EU support for Libya is primarily provided through the EU emergency trust fund for Africa. Support to the Libyan coastguard is included in the €91.3 million programme of support to the integrated border and migration management programme. The programme provides training, including in human rights and in equipment, especially communications and rescue equipment, as well as the development of institutional capacity. The programme also aims to ensure that the Libyan authorities themselves comply with human rights standards in the search and rescue operations. Through the trust fund, country-level funding totalling €282 million has been approved for Libya to date. The EU is actively working to provide protection, assistance and alternatives to migrants, refugees, internally displaced people and host communities in different locations inside Libya, in particular inside detention centres, at disembarkation points and in urban settings.

At the same time, the EU recognises that conditions in these detention centres are a matter of great concern and this informs the approach taken in designing programmes funded through the trust fund. Funded actions in detention centres run by the Libyan Department for Combating Illegal Migration have a twofold focus. These actions aim to improve conditions for detainees, which the Senator outlined, and to assist detainees with voluntary humanitarian repatriation to their countries of origin. Key partners are the International Organisation for Migration, IOM, with which we work closely, and the UN High Commissioner for Refugees, UNHCR. The trust fund supports the provision of emergency medical care and life-saving services to detained migrants. This includes psycho-social support. Support is provided for improving sanitary and hygiene conditions, including the provision of toilets, showers, storage facilities and distribution capacity for drinking water, sewerage systems and the distribution of essential non-food items to detainees.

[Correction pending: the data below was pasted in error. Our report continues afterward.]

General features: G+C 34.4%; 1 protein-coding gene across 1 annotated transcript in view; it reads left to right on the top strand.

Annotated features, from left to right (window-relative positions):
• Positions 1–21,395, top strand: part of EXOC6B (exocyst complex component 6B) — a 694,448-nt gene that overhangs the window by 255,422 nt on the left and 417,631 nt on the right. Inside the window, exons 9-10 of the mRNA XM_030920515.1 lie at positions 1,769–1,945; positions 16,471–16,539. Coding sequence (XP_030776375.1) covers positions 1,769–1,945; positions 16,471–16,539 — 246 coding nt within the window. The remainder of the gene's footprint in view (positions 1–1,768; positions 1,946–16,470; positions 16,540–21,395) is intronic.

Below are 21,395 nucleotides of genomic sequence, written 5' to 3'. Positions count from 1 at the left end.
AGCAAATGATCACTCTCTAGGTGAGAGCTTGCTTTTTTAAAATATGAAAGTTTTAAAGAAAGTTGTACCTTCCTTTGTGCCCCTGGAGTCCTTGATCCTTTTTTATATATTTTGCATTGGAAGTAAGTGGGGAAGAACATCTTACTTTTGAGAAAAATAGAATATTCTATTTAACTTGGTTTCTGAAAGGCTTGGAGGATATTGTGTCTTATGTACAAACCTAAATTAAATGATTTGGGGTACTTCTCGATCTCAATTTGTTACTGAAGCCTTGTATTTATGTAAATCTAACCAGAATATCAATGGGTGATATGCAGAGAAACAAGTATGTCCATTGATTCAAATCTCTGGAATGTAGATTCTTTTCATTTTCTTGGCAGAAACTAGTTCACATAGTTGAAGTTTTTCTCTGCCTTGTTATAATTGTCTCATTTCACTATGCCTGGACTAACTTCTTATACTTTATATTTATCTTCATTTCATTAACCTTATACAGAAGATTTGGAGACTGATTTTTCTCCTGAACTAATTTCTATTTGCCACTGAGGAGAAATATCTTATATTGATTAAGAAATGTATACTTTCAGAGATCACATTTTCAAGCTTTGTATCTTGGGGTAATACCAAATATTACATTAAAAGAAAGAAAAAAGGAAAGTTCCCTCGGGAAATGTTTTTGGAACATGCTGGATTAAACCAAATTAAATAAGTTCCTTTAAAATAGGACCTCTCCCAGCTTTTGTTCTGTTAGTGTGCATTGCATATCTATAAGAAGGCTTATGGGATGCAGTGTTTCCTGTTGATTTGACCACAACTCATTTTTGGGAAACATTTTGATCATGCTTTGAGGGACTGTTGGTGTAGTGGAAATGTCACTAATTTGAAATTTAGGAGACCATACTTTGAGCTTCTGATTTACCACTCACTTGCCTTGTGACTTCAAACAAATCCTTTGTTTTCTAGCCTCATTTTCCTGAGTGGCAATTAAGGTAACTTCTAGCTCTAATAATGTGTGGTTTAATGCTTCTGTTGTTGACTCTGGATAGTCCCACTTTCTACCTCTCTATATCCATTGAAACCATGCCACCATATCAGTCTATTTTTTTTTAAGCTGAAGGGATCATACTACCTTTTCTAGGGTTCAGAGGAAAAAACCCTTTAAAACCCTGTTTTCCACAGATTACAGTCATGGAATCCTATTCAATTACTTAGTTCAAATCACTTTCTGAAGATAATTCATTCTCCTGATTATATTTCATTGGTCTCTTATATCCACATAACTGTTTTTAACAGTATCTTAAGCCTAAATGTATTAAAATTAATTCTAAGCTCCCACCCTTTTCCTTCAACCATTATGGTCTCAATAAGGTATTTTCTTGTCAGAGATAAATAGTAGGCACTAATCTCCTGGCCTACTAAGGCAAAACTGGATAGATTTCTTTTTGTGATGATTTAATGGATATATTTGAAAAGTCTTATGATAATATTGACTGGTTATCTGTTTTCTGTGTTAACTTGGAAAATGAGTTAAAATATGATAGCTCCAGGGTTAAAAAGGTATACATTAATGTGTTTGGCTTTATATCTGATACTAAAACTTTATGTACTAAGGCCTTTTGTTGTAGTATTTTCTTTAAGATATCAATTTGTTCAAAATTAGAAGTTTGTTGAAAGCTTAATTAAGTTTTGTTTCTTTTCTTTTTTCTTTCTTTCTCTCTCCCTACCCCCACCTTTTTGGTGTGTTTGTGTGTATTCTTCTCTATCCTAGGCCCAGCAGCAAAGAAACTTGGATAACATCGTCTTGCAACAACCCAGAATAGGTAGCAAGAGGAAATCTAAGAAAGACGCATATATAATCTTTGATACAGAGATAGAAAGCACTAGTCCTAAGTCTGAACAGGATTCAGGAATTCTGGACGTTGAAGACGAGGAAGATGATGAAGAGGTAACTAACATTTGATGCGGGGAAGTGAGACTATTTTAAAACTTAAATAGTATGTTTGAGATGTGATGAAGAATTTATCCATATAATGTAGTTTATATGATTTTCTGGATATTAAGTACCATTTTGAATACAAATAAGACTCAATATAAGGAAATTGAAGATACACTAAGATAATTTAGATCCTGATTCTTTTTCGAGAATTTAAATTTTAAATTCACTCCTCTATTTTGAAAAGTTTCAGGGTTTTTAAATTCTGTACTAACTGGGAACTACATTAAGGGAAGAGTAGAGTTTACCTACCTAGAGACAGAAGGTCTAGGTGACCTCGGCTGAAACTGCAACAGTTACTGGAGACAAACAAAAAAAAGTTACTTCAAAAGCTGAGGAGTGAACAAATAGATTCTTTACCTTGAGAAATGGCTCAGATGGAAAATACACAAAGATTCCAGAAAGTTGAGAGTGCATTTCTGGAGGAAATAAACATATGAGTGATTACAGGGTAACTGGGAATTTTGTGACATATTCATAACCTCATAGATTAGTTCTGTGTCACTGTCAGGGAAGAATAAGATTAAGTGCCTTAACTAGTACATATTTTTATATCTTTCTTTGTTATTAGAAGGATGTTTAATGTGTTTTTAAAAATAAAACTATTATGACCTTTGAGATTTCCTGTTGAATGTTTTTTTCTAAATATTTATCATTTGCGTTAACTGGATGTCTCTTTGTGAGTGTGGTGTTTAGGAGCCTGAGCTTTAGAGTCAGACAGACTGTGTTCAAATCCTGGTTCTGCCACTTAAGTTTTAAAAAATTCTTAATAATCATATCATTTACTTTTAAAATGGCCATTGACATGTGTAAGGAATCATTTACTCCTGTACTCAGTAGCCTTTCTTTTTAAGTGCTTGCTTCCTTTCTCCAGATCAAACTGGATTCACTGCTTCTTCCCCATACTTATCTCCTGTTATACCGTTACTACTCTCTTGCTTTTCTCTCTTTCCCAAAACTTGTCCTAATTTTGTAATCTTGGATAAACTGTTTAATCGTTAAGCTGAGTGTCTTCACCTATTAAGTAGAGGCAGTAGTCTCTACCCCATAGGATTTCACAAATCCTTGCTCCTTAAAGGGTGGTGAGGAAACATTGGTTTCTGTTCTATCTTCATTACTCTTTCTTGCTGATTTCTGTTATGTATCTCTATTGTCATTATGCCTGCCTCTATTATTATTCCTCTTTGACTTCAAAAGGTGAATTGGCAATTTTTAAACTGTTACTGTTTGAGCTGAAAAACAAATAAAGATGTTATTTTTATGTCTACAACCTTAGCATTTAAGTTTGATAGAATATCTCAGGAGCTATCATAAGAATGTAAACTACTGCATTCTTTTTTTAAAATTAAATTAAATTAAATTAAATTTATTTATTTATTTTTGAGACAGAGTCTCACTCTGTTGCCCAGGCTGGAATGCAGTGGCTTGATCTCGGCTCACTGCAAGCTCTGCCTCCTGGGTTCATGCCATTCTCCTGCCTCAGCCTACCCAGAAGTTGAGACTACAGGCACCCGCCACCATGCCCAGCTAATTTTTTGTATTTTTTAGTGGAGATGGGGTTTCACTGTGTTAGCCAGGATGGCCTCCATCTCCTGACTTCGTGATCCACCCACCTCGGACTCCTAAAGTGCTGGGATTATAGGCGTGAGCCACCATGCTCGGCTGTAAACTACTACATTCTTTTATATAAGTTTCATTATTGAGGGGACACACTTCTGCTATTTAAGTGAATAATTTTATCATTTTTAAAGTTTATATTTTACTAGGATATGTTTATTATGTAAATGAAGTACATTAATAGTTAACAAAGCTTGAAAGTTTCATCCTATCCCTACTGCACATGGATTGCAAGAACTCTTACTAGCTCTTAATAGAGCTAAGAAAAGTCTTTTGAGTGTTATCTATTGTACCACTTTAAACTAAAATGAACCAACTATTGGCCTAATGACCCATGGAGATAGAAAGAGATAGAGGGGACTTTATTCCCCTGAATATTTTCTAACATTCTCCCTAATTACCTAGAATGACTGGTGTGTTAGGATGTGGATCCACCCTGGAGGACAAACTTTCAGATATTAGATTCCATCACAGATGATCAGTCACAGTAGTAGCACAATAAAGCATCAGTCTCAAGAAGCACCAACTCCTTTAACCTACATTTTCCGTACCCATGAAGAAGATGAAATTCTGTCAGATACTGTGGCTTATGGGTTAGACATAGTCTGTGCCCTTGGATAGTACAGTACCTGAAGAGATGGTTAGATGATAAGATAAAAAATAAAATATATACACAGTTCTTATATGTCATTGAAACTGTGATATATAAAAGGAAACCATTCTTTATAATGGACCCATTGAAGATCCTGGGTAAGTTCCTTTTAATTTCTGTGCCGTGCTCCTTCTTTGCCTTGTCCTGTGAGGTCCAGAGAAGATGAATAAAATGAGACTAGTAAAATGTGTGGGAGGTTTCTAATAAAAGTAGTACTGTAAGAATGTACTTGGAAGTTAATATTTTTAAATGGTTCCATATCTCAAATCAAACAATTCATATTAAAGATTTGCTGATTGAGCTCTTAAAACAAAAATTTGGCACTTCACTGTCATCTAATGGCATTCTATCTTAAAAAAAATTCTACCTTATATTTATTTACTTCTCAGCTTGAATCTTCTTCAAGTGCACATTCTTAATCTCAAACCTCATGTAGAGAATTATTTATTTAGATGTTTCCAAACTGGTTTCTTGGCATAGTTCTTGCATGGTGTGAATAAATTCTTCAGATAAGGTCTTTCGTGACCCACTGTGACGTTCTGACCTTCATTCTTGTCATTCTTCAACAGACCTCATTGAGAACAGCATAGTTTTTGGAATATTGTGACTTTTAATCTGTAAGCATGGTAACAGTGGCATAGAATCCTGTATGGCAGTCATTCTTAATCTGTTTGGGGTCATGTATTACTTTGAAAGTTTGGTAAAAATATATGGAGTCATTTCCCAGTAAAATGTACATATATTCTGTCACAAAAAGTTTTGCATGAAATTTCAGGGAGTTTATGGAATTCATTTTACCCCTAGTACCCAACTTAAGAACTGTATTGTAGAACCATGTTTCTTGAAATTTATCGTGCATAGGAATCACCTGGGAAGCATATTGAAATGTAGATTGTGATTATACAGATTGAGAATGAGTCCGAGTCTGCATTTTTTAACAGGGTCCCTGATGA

While many inhumane actions are taking place, the funding we provide and much of the work we do through these organisations aims to ensure this money gets to the people that need it. The trust fund also supports the provision of human rights and protection training for detention centre personnel. These people are given a clear mandate to support and work with those who need their help. Regarding voluntary humanitarian repatriation, the trust fund works in close cooperation with the IOM in helping migrants both inside and outside detention centres to return to their countries of origin.